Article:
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How can we collect delinquent rent from a commercial lease where the renter supposably went of out business with no notice?

Winter Springs, FL |

We have a signed annual lease agreement. Renter was four months behind on rent. We served 15 notice to pay on him. He verbally stated he was going out of business. Moved everything out of the property location. How can we collect the money still owed to us?

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Attorney answers 6


You should retain a local real estate attorney to write a formal demand letter and then commence lawsuit if the informal demand does not work. Provided the lease is valid, the lease obligates the tenant to pay. However, if the tenant does not choose to fulfill its obligation, prevailing in a lawsuit against the tenant to recover the unpaid rent will allow you obtain a judgment against the tenant. This judgment will allow you garnish bank accounts, and levy assets. The judgment will attach to real and personal property of the tenant. This means that you could force a sale and get paid from the proceeds or if the property is sold receive a portion of the proceeds. Judgments also accrue interest at the current rate of 4.75%.

If the tenant is an individual, the judgment will attach to all non-homestead real property, and non-exempt personal property.

This response does not create an attorney-client relationship. Unless you are already a client of the Law Office of Preston H. Oughton, pursuant to an executed fee agreement, you should not use, interpret, or rely on this response as legal advice or opinion. Do not act on any information in this response without seeking legal advice. Preston H. Oughton (904) 854-6336.


A great deal depends on exactly how your renter went out of business, and how or if he was incorporated or not, and a complete answer would take a long time to write. I would advise contacting a firm in your area that does commercial collections or business law.

My response to this question does not mean I agree to represent you in any proceedings. This information is also not subject to attorney-client privilege.


This depends on who rented the space.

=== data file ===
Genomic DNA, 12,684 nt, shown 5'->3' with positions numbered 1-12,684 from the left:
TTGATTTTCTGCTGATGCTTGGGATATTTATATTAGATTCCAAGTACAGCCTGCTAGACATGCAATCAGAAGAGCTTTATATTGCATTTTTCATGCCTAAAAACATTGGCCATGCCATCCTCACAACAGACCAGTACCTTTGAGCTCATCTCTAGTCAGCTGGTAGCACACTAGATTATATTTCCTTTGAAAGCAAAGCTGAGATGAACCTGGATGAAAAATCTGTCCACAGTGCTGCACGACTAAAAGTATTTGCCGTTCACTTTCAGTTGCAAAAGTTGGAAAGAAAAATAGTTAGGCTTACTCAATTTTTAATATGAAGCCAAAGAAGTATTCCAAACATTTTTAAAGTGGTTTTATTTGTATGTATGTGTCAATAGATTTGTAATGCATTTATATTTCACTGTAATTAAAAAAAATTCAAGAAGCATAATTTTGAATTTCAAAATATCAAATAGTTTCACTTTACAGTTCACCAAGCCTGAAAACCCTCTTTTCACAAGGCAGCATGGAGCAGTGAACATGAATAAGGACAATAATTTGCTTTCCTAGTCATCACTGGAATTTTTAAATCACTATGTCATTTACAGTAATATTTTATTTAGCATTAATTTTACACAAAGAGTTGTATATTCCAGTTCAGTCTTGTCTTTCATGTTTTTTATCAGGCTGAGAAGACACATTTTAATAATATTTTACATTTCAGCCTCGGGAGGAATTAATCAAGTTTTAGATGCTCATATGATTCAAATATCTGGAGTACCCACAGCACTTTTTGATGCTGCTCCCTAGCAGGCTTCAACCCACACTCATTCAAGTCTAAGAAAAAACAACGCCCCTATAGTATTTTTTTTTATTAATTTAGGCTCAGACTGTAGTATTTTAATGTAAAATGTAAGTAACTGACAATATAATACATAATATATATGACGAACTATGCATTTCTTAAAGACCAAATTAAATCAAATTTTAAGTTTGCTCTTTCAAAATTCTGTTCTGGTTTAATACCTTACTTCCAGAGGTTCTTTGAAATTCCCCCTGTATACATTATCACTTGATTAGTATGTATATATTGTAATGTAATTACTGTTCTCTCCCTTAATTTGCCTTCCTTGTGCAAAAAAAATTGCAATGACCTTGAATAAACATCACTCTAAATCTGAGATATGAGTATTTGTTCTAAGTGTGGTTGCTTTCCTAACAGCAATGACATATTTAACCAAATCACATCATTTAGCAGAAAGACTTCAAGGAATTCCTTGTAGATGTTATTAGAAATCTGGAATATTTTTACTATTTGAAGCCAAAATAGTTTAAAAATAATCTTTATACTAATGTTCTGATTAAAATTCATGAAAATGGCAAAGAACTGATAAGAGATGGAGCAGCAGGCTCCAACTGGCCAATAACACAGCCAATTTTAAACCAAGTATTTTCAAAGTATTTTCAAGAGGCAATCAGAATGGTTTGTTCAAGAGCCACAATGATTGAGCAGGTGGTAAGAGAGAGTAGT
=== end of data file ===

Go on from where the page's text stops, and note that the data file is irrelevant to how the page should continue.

If the renter is the owner of the business, you could sue the owner and go after personal assets and income. But if the renter is the business itself, you would have to file suit against the business and go after the business assets.

It is possible that the owner co-mingled the business assets and his own personal assets, and if that is the case things get a little more complicated in a lawsuit because you will have to convince the court under a business alter-ego theory.

You should consult with an attorney who can review the lease agreement; determine whether it was a bargain with the owner or the business itself; and judge whether or not it is worth suing the business, the owner, or both.

DISCLAIMER This answer is not legal advice nor does it create an attorney-client relationship between any user/reader and The Law Offices of Jimmy Allen Davis, P.L.. We encourage and welcome you to contact us about your legal problems and visit our website at or email me at


All of the answers that my colleagues posted are correct. However, getting a judgment does not guarantee that you will get paid. If the defendant does not have any money, your suing him will not make him any richer. The first rule in commercial litigation is to make sure that the defendant has enough money to pay you if you win.

Disclaimer: This answer is provided for informational purposes only, does not constitute legal advice, and does not create an attorney-client relationship. Actual legal advice can only be provided after completing a comprehensive consultation in which all of the relevant facts are discussed and reviewed.


The advise given by my colleagues is solid advice.

The only thing I would add is a personal guarantee by the owner of the business or other persons would help protect you in the event a business goes under. I suggest you bring any and all information you have on the company as well as the lease agreement to a consultation with an attorney and discuss your options.


The answer to your question is - you probably can't collect the rent owed. You can track down the business by going to, but if there is no money, then your chances of collecting are not good.

Carol Johnson Law Firm, P.A. : (727) 647-6645 : : Wills, Trusts, Real Property, Probate, Special Needs: Information provided here is anecdotal and should not be relied upon or considered legal advice. Every matter is different and answers given here are general in nature and may not reflect current Florida law at the time you are reading this posting. Please contact me if you feel you need additional assistance with your matter.

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